Table at De Meye

Sunday, October 4th, 2015

Reviewed by Katharine Jacobs

Chef Jessica Shepherd and her husband Luke Grant have taken over the reigns from the previous owners and their comforting, country-style food remains in a class of its own. The only option is the set three-course menu, served family-style, but given the excessive deliciousness of the food, its something of a relief to surrender any decision-making. First there is sourdough from the award winning Schoon de Companje and sweet, creamy farm butter from the Heike Farm. The earthy sweetness of turnips is celebrated in a soup, and then something magnificent appears: bright purple beetroots are layered on flaky pastry and topped with some cream and fresh greens. This is their famed beetroot tarte tatin, which makes a frequent appearance on the menu. The sweet and tender beets are lifted by the cream and salty, buttery pastry – a triumph. For mains, there’s Karoo chicken, which has been roasted in verjuice, cream and celery, which combines into an utterly moreish sauce. There’s also a thoroughly creamy celeriac gratin, with a crispy baked top, which we jealously divvy up. A crunchy apple and chicory salad smartly cuts through all this cream. By dint of loosening our belts, we just manage to squeeze in pud: a pancake with Van der Hum, orange and naartjie sauce, and a sublime homemade vanilla ice cream.

The wine list is so short that it’s recited by the waiters, rather than written down. You’ll only find De Meye wines here – they’re not the most high-brow of the estates in the winelands, but they’re very reasonably priced. (A bottle of thoroughly drinkable rosé comes in at just R60 on our bill – although that is the cheapest of the lot.) There are also several craft beers available.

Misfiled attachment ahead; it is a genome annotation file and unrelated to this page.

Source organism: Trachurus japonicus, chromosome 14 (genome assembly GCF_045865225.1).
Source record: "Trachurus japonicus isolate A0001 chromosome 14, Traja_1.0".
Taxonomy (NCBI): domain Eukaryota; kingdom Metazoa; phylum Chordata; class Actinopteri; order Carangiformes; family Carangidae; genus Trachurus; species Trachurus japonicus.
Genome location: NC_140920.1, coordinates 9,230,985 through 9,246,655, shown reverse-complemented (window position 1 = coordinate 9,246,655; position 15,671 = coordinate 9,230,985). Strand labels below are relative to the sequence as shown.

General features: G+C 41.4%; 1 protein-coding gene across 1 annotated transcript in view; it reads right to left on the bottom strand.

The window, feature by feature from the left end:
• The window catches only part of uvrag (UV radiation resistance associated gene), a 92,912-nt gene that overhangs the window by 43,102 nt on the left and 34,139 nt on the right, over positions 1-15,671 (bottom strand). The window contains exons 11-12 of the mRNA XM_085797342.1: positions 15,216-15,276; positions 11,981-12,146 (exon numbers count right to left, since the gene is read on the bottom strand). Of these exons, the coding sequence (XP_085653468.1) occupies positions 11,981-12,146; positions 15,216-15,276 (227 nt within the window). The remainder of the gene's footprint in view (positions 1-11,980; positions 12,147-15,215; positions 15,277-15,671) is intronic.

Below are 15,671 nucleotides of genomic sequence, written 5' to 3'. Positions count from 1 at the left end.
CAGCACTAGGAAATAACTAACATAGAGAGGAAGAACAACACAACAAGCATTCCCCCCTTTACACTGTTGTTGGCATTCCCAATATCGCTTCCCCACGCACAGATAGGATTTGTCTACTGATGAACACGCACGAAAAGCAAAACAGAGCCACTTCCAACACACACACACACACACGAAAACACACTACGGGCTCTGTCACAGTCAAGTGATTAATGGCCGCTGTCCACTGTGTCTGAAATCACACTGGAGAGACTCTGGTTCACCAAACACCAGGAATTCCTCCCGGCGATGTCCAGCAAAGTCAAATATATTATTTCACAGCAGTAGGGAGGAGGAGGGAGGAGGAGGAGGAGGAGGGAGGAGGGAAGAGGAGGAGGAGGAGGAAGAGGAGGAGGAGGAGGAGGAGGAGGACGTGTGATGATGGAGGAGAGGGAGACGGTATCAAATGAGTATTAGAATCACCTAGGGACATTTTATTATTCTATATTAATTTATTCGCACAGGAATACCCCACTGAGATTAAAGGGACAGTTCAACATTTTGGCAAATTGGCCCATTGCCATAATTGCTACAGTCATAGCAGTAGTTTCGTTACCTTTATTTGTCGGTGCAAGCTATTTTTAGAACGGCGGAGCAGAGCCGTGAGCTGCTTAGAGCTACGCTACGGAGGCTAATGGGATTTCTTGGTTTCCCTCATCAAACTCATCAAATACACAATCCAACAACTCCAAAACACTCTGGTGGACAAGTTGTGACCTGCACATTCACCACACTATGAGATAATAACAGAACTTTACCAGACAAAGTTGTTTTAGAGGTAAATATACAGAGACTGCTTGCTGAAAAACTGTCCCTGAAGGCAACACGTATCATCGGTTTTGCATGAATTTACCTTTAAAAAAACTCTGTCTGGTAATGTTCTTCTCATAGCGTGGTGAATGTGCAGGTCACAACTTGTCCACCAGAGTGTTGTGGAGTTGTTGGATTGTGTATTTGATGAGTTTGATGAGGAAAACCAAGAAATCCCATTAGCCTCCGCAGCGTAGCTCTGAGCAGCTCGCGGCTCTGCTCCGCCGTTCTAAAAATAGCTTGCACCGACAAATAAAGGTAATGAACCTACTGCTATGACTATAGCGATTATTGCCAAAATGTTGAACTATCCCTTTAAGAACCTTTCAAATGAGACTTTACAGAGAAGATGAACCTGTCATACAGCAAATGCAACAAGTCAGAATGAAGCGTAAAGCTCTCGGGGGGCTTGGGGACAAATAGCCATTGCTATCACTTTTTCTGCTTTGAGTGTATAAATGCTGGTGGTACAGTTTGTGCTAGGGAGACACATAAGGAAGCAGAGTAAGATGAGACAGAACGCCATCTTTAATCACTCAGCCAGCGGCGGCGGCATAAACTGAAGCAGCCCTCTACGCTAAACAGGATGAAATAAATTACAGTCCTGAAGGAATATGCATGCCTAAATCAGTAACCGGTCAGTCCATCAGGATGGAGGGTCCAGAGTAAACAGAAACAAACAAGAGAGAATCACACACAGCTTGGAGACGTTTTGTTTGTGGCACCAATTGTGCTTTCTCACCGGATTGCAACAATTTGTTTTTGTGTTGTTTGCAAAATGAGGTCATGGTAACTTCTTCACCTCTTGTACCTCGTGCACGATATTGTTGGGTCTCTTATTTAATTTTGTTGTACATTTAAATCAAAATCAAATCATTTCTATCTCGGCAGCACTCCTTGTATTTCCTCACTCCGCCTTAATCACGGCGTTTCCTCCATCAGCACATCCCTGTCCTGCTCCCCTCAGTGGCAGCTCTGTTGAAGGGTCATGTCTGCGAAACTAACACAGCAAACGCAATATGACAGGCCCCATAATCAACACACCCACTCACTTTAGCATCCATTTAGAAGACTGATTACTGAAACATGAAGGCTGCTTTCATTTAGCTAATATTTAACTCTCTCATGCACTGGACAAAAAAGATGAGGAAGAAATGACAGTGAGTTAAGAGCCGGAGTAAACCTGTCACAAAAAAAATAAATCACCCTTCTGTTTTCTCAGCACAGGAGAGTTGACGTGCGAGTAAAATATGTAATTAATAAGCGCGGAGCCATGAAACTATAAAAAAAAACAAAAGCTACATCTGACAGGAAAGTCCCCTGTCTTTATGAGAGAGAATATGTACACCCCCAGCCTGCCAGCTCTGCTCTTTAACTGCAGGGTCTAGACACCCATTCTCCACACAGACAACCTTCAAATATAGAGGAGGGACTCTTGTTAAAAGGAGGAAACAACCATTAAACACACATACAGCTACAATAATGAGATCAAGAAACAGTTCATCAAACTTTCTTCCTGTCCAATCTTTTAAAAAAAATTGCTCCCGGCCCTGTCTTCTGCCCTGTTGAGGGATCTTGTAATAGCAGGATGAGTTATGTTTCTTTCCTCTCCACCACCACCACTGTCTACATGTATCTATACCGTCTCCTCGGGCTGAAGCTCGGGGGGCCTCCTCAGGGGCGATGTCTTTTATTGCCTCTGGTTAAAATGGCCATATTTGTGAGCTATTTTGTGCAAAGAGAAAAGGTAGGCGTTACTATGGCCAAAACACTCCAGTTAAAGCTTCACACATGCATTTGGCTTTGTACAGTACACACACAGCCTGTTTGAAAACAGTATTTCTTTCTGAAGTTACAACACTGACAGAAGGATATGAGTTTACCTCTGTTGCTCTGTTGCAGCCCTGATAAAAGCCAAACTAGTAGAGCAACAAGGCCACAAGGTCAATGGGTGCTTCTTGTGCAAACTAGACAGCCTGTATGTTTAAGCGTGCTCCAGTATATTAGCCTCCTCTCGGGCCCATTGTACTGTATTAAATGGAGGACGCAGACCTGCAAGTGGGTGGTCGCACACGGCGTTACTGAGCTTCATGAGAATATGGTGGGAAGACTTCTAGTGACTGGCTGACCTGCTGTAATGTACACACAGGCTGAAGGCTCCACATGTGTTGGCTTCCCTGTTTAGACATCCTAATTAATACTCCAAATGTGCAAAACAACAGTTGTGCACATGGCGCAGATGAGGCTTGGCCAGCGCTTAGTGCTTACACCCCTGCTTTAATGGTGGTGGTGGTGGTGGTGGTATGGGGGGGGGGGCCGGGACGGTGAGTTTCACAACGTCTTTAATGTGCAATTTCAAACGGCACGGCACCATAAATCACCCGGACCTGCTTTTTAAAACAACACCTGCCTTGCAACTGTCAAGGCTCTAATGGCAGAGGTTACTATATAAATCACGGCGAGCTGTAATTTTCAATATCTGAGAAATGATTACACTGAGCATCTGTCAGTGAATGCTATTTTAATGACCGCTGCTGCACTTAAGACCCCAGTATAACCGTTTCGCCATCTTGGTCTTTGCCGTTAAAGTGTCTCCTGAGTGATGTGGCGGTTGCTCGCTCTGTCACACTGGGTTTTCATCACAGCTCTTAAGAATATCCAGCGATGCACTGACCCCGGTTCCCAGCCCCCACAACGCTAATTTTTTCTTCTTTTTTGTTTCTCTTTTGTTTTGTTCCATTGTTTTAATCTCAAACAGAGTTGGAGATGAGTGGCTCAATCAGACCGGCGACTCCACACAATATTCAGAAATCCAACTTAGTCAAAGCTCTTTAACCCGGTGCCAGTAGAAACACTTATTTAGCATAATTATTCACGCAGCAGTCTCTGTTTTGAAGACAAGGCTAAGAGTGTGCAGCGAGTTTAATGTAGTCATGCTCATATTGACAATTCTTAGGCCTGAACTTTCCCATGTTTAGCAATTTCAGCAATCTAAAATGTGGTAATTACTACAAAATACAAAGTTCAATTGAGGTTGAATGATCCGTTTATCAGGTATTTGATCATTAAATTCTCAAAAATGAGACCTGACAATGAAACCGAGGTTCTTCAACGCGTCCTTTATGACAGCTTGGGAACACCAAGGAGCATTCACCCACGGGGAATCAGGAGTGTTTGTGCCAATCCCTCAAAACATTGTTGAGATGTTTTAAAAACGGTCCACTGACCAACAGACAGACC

The service suits the country-style food. Wait-staff may be dressed in jeans, but there’s a professionalism about their service, and a warmth in their serving style.

In summer, tables are spread out on the lawn, a tree apiece – so it feels as if you’re dining privately in some vast garden. In winter, tables are usually inside the historic building with its half-metre thick, whitewashed walls and mismatched furniture. There’s also an extension with glass walls, looking out onto the lawn and vineyards. Crockery is a mismatched mix of antique finds – plates are adorned with blossoms or patterned with autumn leaves.

As it’s a set menu, the team enquire about dietary requirements when you make a booking, and are extremely adept at adapting dishes to special needs. Our beetroot tarte tatin is made suitably wheat-free – with pastry so beautifully buttery and flaky that I can scarcely believe it’s not wheat.

October 2015

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